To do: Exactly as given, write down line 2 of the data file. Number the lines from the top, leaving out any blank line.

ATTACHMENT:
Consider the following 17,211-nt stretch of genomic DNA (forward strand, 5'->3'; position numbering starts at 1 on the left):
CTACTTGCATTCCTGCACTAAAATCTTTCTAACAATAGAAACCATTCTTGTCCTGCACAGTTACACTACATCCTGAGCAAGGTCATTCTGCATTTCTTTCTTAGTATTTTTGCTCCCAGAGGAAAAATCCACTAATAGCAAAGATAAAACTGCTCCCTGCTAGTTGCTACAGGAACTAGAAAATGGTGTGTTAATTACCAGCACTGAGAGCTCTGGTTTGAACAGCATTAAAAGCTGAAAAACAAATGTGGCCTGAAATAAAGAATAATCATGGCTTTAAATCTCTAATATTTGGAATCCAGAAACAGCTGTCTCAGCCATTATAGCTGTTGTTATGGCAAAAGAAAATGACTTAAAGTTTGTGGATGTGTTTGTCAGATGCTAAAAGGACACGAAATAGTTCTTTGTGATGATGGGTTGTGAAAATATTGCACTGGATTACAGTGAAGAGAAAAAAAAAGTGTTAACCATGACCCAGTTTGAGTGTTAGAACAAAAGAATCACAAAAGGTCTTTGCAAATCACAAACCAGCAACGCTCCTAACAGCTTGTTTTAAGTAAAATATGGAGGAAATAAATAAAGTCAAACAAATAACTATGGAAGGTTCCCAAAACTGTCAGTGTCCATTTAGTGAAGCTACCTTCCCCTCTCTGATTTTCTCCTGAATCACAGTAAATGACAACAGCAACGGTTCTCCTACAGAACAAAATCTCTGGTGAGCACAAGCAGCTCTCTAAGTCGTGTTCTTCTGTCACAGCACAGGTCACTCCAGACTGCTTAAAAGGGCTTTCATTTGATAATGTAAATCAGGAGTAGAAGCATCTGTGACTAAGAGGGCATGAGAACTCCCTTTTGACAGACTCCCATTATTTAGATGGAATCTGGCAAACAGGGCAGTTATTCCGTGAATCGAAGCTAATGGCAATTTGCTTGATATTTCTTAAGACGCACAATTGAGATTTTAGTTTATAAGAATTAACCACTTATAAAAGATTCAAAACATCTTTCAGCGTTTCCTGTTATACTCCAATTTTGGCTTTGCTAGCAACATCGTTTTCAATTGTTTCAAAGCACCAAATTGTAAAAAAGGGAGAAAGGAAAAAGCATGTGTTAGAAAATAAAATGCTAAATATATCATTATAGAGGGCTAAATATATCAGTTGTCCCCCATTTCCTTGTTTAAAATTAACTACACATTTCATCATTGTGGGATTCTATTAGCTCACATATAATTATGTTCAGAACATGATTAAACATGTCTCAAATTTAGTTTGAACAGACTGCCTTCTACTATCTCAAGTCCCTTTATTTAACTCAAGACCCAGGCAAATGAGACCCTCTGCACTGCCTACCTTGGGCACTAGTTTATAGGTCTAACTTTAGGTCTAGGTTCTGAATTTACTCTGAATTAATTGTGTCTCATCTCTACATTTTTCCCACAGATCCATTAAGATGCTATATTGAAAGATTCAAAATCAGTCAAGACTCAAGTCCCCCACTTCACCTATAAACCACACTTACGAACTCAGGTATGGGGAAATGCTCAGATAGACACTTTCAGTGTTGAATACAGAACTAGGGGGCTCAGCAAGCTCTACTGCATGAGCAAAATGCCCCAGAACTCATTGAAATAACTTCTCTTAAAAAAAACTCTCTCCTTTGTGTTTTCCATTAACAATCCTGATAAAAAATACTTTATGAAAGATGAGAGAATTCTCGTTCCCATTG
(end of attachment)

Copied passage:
CTACTTGCATTCCTGCACTAAAATCTTTCTAACAATAGAAACCATTCTTGTCCTGCACAGTTACACTACATCCTGAGCAAGGTCATTCTGCATTTCTTTCTTAGTATTTTTGCTCCCAGAGGAAAAATCCACTAATAGCAAAGATAAAACTGCTCCCTGCTAGTTGCTACAGGAACTAGAAAATGGTGTGTTAATTACCAGCACTGAGAGCTCTGGTTTGAACAGCATTAAAAGCTGAAAAACAAATGTGGCCTGAAATAAAGAATAATCATGGCTTTAAATCTCTAATATTTGGAATCCAGAAACAGCTGTCTCAGCCATTATAGCTGTTGTTATGGCAAAAGAAAATGACTTAAAGTTTGTGGATGTGTTTGTCAGATGCTAAAAGGACACGAAATAGTTCTTTGTGATGATGGGTTGTGAAAATATTGCACTGGATTACAGTGAAGAGAAAAAAAAAGTGTTAACCATGACCCAGTTTGAGTGTTAGAACAAAAGAATCACAAAAGGTCTTTGCAAATCACAAACCAGCAACGCTCCTAACAGCTTGTTTTAAGTAAAATATGGAGGAAATAAATAAAGTCAAACAAATAACTATGGAAGGTTCCCAAAACTGTCAGTGTCCATTTAGTGAAGCTACCTTCCCCTCTCTGATTTTCTCCTGAATCACAGTAAATGACAACAGCAACGGTTCTCCTACAGAACAAAATCTCTGGTGAGCACAAGCAGCTCTCTAAGTCGTGTTCTTCTGTCACAGCACAGGTCACTCCAGACTGCTTAAAAGGGCTTTCATTTGATAATGTAAATCAGGAGTAGAAGCATCTGTGACTAAGAGGGCATGAGAACTCCCTTTTGACAGACTCCCATTATTTAGATGGAATCTGGCAAACAGGGCAGTTATTCCGTGAATCGAAGCTAATGGCAATTTGCTTGATATTTCTTAAGACGCACAATTGAGATTTTAGTTTATAAGAATTAACCACTTATAAAAGATTCAAAACATCTTTCAGCGTTTCCTGTTATACTCCAATTTTGGCTTTGCTAGCAACATCGTTTTCAATTGTTTCAAAGCACCAAATTGTAAAAAAGGGAGAAAGGAAAAAGCATGTGTTAGAAAATAAAATGCTAAATATATCATTATAGAGGGCTAAATATATCAGTTGTCCCCCATTTCCTTGTTTAAAATTAACTACACATTTCATCATTGTGGGATTCTATTAGCTCACATATAATTATGTTCAGAACATGATTAAACATGTCTCAAATTTAGTTTGAACAGACTGCCTTCTACTATCTCAAGTCCCTTTATTTAACTCAAGACCCAGGCAAATGAGACCCTCTGCACTGCCTACCTTGGGCACTAGTTTATAGGTCTAACTTTAGGTCTAGGTTCTGAATTTACTCTGAATTAATTGTGTCTCATCTCTACATTTTTCCCACAGATCCATTAAGATGCTATATTGAAAGATTCAAAATCAGTCAAGACTCAAGTCCCCCACTTCACCTATAAACCACACTTACGAACTCAGGTATGGGGAAATGCTCAGATAGACACTTTCAGTGTTGAATACAGAACTAGGGGGCTCAGCAAGCTCTACTGCATGAGCAAAATGCCCCAGAACTCATTGAAATAACTTCTCTTAAAAAAAACTCTCTCCTTTGTGTTTTCCATTAACAATCCTGATAAAAAATACTTTATGAAAGATGAGAGAATTCTCGTTCCCATTG